Wednesday, January 7, 2015

Door Draft Doodad

It's 10 degrees outside and the wind is blowing in just the right direction to cause a draft around my door. I felt inspired to create a door snake, draft dodger, or whatever you want to call it to help keep the warm in and the cold out.

Not wanting to venture out in the cold for supplies, I raided my fabric stash and found about half a yard of this great home dec fabric.

I evened up the edge and cut strips from selvage to selvage at about 8 inches each. My plan was to make several as I have more than one door  

My doors are about 36 inches, but I wanted the Doodad a bit longer for my front door so I cut that at 42 inches. The others I cut at 38 inches. I was giving an inch at each end for the hem.  

I took one strip and folded it in half lengthwise and sewed a half inch seam down the long side and one of the short sides. I repeated this for the other tubes.

Then I turned the tubes right side out and pressed to get out the wrinkles from turning.

Now the fun part! From other DIY sites I visited, I saw that people used rice or beans to fill the tube. I didn't have enough of either, and not wanting to venture out into the cold, I decided to use something I had on hand.

Buckwheat hulls!

I had purchased one of those sobakawa pillows but neither my husband nor I could sleep on it so it has been just taking up space on a shelf. It had a zippered end so that you could remove some of the hulls to make it more comfortable (ha!).  I opened it up and carefully filled the tubes, which was a tedious process as the hulls are lightweight and floated about and clogged the funnel. 

When full, I tucked in half an inch of the fabric and topstitched.  I did the same topstitch design on the other end of the tube to match. You can add the topstitching to the closed end either before or after the tube is filled.  If you do it after, just make sure to close and topstitch the open end, then shake all the buckwheat (or rice or whatever you use) out of the way first.

I'm happy with the result!

Here's one already in use at the front door.

This was a fun easy project. If I make any other Door Draft Doodads, I think I will make them a bit wider.  My back door is raised up a little and I had to fuss a bit to get coverage. 

In addition to my two doors, I also made one to put in the track of the sliding door.

Sunday, July 7, 2013

Water Bottle Carrier

A friend asked if I could make a water bottle carrier like one she had seen at a craft show. I checked the internet for a tutorial and found one on Pink Chalk Studio. This design is quilted and the batting is insulated so that the water will keep cold.

I made two, which I gave as gifts. The straps I made in the length for a child, but I ended up adding to them post construction to make them suitable for an adult.

Inspired by Pink Chalk Studios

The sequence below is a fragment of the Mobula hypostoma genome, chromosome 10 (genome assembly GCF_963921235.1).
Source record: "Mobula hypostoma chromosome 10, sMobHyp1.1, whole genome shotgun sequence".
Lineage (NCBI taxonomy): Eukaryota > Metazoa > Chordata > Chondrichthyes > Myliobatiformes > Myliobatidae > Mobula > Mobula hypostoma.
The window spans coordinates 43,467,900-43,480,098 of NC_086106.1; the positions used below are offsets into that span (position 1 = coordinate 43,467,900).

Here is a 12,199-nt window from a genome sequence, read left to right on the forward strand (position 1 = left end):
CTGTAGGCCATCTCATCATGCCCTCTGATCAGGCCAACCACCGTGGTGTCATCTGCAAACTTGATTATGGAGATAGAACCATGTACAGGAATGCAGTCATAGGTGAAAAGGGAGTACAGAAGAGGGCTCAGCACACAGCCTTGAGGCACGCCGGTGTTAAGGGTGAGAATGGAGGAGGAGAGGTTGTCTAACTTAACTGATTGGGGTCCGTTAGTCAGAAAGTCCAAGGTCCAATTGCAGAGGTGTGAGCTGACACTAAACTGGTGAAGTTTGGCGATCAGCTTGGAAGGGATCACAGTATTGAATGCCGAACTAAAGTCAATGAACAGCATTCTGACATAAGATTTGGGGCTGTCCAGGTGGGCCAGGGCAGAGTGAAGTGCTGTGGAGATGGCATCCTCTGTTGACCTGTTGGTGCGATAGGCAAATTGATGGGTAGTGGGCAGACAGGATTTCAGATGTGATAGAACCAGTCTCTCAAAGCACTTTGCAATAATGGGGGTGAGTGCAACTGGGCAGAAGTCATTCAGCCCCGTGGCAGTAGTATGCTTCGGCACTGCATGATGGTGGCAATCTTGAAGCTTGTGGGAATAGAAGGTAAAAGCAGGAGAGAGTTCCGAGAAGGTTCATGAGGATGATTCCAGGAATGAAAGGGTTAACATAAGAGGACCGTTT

I liked them but wanted to make my own design. I wanted to have an adjustable strap so it would fit anyone.

On a recent trip to Half-Price Books, I purchased a copy of Sew the Perfect Bag by Sew News. One of the projects is a water bottle sling designed by Ellen March.

(You have to watch Ellen March on Sew It All TV - she seems like someone you would like to meet and hang out and sew with! I found her and the show because I can't seem to sleep past 5:30 am anymore and of course the sewing shows on the local public television stations are always on at the crack of dawn. Lots of great projects that you would actually do. Love to watch this show!)

Anyway, her design had a clip for keys, an exterior pocket and, of most interest to me, directions for making an adjustable strap!

So, using what I learned from Pink Chalk, and the instructions for making an adjustable strap from Ellen March, I came up with this cute bag with dogs and cats doing yoga!

I like the drawstring, but I think that elastic would be pretty great too, so the next one will have elastic instead.

Making an adjustable strap was pretty easy. I just had to buy a buckle slide. Works like a charm! The instructions in the book were well written and easy to follow. My biggest worry was keeping the strap straight and not twisting it.

My library is having a 1K Fun Walk and will be giving logo water bottles to the participants. As a prize, I want to make a couple of covers that fit the special bottles. I made this cover as a trial run. The bottle I used is the same as the ones for the walk.

I found some really cute library-related fabric that I thought would work for a boy or a girl.

I will post pictures and a tutorial when I make the 'toad'ally cool water bottle carriers.

Book Note:  While making this water bottle carrier, I was listening to M.C. Beaton's Agatha Raisin and Love, Lies and Liquor, narrated by Penelope Keith. I started reading the Agatha Raisin books late in the series but with the ease of downloading books from the library, I have been listening to the series since the beginning. I find that Agatha and I have a lot in common, right down to the bum hip!

Sunday, March 17, 2013

Marvel Super Hero Apron

The hardest thing about making this apron was picking the contrast fabrics. There are so many options for colors with the Marvel print.